Last updated: 2011
Academic studies of boycott behaviour
All boycotts are essentially moral acts: expressions of disapproval and attempts to disassociate from the object of complaint. Boycotts are not the exclusive preserve of the consumer. Political parties sometimes boycott elections and academics may boycott universities.
Indeed, the ostracism campaign against Irish land agent Captain Boycott, from which this form of protest got its name, also involved workers refusing to harvest his corn and the postman refusing to deliver his mail.
Expressive or instrumental?
Monroe Friedman (no relation to Margaret Thatcher’s favourite economist Milton Friedman) is an American academic who has specialised in this area. One key contribution he made was to break boycotts down into different types.
One type, called ‘Instrumental’, is designed to force a firm into retreat by economic pressure. It is this type we come across most frequently at Ethical Consumer. When we collaborated on academic work in 2005 we found 37 examples of successful instrumental boycotts in the previous 15 years.
They tend to require resources, co-ordination and determination in equal measure.The second type – the ‘expressive boycott’ - is more commonly concerned with ‘discourse’ or simply trying to have a political discussion about right and wrong in an interesting way. A consumer boycott of the 25 biggest US defence contractors in the 1990s is perhaps a classic example of this type.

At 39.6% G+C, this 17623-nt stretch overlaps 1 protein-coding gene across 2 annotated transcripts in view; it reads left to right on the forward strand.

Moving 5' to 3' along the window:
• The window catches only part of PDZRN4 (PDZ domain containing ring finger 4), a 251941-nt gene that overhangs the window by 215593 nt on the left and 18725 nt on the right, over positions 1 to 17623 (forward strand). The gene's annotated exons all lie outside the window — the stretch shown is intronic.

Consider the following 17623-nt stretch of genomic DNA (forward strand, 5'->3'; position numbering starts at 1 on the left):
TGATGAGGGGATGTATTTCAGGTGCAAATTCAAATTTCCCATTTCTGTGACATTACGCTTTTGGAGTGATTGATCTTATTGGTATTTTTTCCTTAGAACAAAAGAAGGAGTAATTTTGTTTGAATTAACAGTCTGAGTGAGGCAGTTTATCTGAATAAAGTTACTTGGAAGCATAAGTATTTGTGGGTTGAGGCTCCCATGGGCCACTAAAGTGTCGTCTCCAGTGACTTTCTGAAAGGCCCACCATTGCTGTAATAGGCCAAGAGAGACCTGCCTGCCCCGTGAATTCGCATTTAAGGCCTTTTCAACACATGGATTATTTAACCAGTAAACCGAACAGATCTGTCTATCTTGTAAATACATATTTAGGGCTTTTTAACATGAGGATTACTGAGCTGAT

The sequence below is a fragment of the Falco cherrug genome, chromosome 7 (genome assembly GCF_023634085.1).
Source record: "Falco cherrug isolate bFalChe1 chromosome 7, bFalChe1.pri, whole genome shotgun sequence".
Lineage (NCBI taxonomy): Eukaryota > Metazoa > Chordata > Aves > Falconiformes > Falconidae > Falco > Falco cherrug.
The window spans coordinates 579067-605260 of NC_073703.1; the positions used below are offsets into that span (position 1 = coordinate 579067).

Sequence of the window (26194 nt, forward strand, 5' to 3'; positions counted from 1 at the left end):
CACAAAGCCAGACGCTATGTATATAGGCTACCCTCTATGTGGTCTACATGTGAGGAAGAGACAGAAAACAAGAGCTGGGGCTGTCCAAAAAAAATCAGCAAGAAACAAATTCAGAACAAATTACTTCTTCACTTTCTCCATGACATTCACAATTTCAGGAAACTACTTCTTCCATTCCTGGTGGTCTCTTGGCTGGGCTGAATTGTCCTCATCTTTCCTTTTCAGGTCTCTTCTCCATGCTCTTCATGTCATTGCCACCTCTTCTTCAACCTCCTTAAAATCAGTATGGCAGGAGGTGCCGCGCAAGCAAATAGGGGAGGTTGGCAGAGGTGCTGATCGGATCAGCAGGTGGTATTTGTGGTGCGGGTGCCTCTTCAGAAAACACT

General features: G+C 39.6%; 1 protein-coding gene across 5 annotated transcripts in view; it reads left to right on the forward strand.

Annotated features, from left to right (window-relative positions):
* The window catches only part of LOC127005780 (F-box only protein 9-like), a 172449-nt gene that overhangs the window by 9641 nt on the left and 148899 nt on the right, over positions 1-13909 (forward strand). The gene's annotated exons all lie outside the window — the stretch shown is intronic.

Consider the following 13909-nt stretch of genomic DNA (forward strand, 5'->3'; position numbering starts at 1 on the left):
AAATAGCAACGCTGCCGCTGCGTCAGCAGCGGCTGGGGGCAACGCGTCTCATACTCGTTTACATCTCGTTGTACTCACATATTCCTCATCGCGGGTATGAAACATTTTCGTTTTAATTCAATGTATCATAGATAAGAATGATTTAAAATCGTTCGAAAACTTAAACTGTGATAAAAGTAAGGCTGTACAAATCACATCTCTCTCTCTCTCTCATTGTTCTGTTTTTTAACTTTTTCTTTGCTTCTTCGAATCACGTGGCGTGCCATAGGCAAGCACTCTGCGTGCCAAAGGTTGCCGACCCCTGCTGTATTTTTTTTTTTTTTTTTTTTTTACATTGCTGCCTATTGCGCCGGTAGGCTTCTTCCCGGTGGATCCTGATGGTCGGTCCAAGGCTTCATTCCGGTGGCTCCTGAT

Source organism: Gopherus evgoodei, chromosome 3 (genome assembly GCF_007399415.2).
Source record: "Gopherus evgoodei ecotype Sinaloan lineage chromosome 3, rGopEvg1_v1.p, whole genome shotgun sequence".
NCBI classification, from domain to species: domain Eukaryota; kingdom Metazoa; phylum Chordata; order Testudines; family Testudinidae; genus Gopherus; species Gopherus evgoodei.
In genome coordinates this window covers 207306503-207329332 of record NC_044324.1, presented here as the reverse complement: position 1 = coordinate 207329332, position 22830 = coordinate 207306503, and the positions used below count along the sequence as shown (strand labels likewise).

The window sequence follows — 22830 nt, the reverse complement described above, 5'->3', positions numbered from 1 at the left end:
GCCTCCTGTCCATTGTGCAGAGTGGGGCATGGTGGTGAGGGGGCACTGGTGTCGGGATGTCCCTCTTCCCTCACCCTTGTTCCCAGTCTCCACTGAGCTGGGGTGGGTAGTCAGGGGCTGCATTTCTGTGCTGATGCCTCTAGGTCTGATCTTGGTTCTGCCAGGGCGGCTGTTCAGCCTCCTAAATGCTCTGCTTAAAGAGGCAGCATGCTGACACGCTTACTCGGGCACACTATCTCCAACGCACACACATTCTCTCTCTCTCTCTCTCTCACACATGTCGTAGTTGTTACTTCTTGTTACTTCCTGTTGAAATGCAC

The editor of the US publication ‘National Boycott News’ has explained that expressive boycotts:
“Allow for an issue to be raised which otherwise might not be raised, and raises it in a manner that is less awkward than most. Imagine trying to raise the issue of migrant farmworkers and labour laws without a boycott?”
It can also bring home to people the links between the products on their shelves and injustices far afield, it can express clear disapproval and disassociation from a company, and can re-direct some funds to alternative producers.
Effective or successful?
N. Craig Smith in his seminal work ‘Morality and the Market’ suggested that boycotts could be effective (in reducing sales) but not successful (in changing policy or behaviour).
The Nestlé boycott is one example of this type.The flipside of this is that boycotts can also be successful (change policy) without being effective (reducing sales). Ethical Consumer reports every year on successful ‘threats to boycott’ where a campaign group has forced a concession from a company in exchange for a promise not to launch a pre-prepared campaign. A good example is the PETA campaign against Unilever.
Of course the classic consumer boycott is successful because it is effective. The unspoken boycott Monroe Friedman in his 1999 book was already documenting how there was a clear “shift in strategic emphasis from the marketplace (cutting consumer sales) to the media (securing news coverage to air criticism of a targeted firm).” Greenpeace’s hugely successful UK campaign on tuna, documented extensively by Ethical Consumer, began with a ‘league table’ of sustainable tuna and followed up with widespread Channel 4 coverage in ‘Hugh’s Fish Fight’.
Not once was the consumer asked to boycott, but the subtext was clear. Who would want to buy their tuna, having heard the story of exploitation, from the (pre-reformed) John West and Tesco - the companies originally at the bottom of the list? Greenpeace, who in the 1980s and 1990s was renowned for its boycott calls, achieves possibly more with its new generation of rankings and ‘negative publicity’ stunts without the word boycott ever leaving its lips. Because of this, the reason that most concerted corporate campaigns no longer appear in our Boycott News section but in other sections on the web, is rather more to do with semantics than a fundamental change in campaign strategy.